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George Taylor

Date of birth: 1909
Date of death: 19.10.1945
Area: Brotherton
Regiment: Royal Artillery
Family information: Husband of Lottie Taylor nee Shepherd
Rank: Lance-Sergeant
Service number: 812793

War Service

George Taylor was enrolled in the Royal Artillery – service number 812793. At present exact details of when George enlisted and of his movements within the Royal Artillery are not publicly available. However, from Commonwealth War Graves Commission (CWGC) records we can ascertain that he served with the 30th Battery of the 11th Heavy Anti-aircraft Artillery (HAA) Regiment of the Indian Artillery and attained the rank of Lance-Sergeant.
The HAA units were raised for static role against High Altitude Bombers and the LAA units were raised for mobile role against low flying fighter aircraft.
With the rapidly encroaching advancement of the Japanese forces the strengthening of the Indian Army became absolutely necessary. Consequently, from 1941 onwards, the AA units and training establishments began to be raised in India with Indian Officers and men being posted into these establishments from the Regiment of Artillery and infantry units and later through fresh commission and enrolment. Most regiments contained some English officers and men.
George survived his service in India and was probably dispatched for home sometime after the war in the Pacific was brought to an end by the surrender of the Japanese on August 15th 1945. This date became known as VJ Day.
George made it back to England but never saw Brotherton again. One of George’s grand-daughters states
- ‘... he died when mum was very young and he was on his way home from the war to be demobbed and he never made it home as he contracted dysentery from which he died. My dad has told me he worked at the Golden Lion in Ferrybridge, this could be where he met my granny as she worked there too.”
George died in a military hospital in Oxford on October 19th and was buried in Brotherton cemetery on October 24th.

Family Life

George Taylor (2) was born in Sheffield in 1909. His parents were George (1) born in Rotherham in 1869 and Emma (nee Stafford) born in Sheffield in 1870.They were married in Sheffield in 1889 and the family can be seen in two instances of census data.
In 1901 they were living at 28 Pyebank, Brightside Bierlow, Sheffield. At the time George (1) was a ‘Silversmith working in gold’. It is likely he was a highly skilled craftsman as Sheffield was one of the main centres for this kind of work, having its own assay office. The children at that date were Jessie (born 1893) and Joe (1899).
By 1911 2 more children had been added with Emma (1906) and George (2) in 1909. However the family dynamics had undergone a change as Emma died sometime between the birth of George (2) and the census (1909 to 1911). Consequently George (1) and his younger children were sharing residence with eldest daughter Jessie who had married George Hartley who was a ‘Cooper’ by trade. They lived at 73, Thistle Street, Sheffield.
George (2) married Lottie Shepherd in 1936 in Pontefract. Lottie was born in Brotherton but the Shepherd Family can be traced to Sherburn.
Although Shepherds were in Sherburn earlier, the first positive tracing is of James (1) who was born in 1791. His son James (2) was born in 1820 at Milford Junction. He married Mary and produced several children - William (1846), James (3) (1848), Thomas (1852) and Benjamin (1855). James (2) was employed as a ‘Railway Labourer - Platelayer’.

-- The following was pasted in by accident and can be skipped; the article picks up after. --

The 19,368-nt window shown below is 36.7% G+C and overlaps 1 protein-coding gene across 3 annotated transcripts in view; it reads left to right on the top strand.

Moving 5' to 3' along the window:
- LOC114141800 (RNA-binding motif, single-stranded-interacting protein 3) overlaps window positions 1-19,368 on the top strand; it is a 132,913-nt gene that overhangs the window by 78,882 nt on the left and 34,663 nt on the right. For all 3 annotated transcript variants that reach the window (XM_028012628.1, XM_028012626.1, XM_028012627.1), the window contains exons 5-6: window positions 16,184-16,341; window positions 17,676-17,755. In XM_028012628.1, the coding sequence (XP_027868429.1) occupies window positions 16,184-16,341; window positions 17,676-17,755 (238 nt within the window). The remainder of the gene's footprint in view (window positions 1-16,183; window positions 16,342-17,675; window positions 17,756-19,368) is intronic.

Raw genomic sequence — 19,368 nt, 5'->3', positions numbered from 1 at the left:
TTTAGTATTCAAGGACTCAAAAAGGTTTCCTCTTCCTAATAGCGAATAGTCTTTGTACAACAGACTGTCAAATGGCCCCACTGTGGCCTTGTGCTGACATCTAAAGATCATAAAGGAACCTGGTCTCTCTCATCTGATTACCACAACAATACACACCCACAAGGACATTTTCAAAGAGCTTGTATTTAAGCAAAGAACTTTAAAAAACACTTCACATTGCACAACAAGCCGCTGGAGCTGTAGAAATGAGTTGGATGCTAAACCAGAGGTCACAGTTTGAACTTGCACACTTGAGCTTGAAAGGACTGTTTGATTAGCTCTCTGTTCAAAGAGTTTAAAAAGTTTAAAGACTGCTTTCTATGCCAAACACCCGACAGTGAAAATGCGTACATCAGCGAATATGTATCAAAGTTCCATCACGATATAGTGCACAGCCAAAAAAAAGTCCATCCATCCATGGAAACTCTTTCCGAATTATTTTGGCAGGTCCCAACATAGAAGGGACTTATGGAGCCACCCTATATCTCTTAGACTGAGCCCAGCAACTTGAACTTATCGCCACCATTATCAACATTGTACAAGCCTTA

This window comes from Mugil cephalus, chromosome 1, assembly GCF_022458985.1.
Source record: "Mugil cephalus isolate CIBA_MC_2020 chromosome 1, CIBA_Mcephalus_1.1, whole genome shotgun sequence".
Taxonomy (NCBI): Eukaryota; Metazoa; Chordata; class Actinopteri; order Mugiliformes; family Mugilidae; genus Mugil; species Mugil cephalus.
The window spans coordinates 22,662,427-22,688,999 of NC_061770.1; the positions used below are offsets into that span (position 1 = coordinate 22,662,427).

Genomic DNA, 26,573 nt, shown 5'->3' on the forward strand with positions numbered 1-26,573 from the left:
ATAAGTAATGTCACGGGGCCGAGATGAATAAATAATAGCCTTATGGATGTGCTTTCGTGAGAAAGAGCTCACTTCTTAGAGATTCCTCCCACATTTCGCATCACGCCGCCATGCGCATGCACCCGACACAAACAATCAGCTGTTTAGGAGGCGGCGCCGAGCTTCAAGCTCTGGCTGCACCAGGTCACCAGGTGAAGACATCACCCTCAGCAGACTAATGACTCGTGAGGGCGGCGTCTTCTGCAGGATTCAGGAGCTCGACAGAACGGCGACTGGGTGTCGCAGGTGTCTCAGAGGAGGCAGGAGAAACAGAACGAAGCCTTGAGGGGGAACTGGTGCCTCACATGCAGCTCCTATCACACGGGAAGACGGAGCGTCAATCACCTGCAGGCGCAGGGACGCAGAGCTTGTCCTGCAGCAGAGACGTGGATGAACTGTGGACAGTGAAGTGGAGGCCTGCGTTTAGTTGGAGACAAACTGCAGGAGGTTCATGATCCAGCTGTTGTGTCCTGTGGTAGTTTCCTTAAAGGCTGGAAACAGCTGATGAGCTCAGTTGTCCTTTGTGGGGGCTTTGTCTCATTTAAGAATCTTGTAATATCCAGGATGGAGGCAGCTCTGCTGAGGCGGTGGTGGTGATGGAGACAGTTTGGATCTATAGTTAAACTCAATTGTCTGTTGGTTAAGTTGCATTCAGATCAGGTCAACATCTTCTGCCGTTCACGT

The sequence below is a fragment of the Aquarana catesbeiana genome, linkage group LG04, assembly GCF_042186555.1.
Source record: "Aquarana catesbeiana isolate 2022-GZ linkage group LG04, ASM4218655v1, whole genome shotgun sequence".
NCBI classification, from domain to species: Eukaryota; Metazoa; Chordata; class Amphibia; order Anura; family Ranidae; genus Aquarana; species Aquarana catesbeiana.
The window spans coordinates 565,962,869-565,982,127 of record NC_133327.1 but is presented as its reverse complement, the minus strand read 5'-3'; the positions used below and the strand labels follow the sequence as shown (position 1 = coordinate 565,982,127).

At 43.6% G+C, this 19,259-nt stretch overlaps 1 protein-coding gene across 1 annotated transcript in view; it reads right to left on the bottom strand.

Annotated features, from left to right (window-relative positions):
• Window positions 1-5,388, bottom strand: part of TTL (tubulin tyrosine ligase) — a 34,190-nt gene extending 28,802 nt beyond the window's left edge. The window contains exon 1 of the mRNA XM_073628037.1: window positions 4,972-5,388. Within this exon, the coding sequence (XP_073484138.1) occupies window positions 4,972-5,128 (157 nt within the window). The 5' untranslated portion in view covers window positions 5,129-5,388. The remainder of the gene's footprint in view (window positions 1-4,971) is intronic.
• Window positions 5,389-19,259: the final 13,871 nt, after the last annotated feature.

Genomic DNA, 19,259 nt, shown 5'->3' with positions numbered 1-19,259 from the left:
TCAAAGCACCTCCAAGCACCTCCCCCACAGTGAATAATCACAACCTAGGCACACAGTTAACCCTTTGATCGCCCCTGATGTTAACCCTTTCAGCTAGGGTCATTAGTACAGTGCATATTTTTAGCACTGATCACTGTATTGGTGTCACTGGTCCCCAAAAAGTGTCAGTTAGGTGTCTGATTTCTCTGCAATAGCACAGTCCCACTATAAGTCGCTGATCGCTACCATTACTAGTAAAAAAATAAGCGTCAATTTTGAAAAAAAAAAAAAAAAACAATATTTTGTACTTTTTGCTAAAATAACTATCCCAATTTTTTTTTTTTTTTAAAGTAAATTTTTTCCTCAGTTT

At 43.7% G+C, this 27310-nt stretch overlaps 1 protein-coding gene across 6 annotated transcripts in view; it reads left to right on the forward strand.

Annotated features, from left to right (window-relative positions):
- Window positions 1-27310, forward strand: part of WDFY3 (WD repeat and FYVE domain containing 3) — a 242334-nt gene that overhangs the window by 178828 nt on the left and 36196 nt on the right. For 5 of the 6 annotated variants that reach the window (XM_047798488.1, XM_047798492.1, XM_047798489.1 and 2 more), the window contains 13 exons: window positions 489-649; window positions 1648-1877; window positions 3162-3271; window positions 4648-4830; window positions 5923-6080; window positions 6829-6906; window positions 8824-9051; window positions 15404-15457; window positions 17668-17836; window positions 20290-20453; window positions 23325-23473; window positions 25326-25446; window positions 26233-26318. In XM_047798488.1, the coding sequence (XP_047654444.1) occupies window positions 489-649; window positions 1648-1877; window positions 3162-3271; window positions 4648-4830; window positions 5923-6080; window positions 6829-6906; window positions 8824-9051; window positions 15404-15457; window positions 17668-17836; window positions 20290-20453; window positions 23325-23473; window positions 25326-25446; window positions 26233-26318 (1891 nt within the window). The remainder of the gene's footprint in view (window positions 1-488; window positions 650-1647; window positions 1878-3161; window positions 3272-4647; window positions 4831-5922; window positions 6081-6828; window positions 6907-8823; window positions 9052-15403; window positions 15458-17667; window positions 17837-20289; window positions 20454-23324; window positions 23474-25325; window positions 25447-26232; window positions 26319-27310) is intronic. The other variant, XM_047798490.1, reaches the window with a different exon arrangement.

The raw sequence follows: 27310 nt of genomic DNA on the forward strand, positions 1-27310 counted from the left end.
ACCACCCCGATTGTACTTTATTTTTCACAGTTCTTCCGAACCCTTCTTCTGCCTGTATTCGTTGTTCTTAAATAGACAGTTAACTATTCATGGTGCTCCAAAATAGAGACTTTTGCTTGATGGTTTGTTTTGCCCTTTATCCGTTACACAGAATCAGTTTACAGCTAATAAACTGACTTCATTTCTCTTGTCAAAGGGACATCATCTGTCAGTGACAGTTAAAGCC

The family moved around somewhat with the eldest two born in Milford, Thomas in Fryston and the latter 2 in Brotherton. This puts their arrival in Brotherton between 1852 and 1855.
In 1861 they were living in the Punch Bowl Yard. And with the family was 70 year old James (1). By 1871 James (3), a ‘Railway Platelayer’ had married Emma and had a 1 year old daughter Lucy Ann. Their family grew over the years with Lucy (1878), Emma (1884), James (4) (1886), Fred (1889) and Tom (1899).
By 1901 they were living at No 4 Railway Houses which were sited just under the railway bridge on the church side. This area was also known as the Town Side. At that time James (3) was employed as a ‘Miner - below ground’ whilst 15 year old James (4) was also employed underground as a ‘Holder Up’.
By 1910 James (4) was married to Lily Harriet Pennington and had a daughter Lottie.
Brotherton Penningtons can be traced back to the birth of William (1) Pennington about 1786. Amongst his children was James born about 1820. He had several children with wife Mary including William (2) in 1846.
In 1851 James was described as a ‘Farmer’ at Manor House Farm with a number of employees. However, sometime after the birth of their youngest child, Joseph, in 1855 James died. Subsequently Mary Ann remarried as in 1861 she was still at Manor House farm with new husband Mathew Jolliffe. With them were the children of James and also several Jolliffe children indicating that Mathew was widowed.
William (2) married Harriet and went on to have 7 children including Lily Harriet born in 1886. She married James Shepherd and in 1910 Lottie Shepherd was born. At the time Lottie’s parents were living with William (2) Pennington who at the time was landlord of the Anchor Inn on Low Street just below the church.
After the War George’s widow Lottie continued to live in Brotherton and moved to 20, Marsh Croft where she brought up her two daughters. Living next door at 21 was her brother Jack and wife Zelda (nee Dean) and Lilly Harriet, her mother who died in November 1964.
Lottie died in December 1972 aged 62 years and was buried in Brotherton cemetery.

Brotherton Cemetery Brotherton Cemetery

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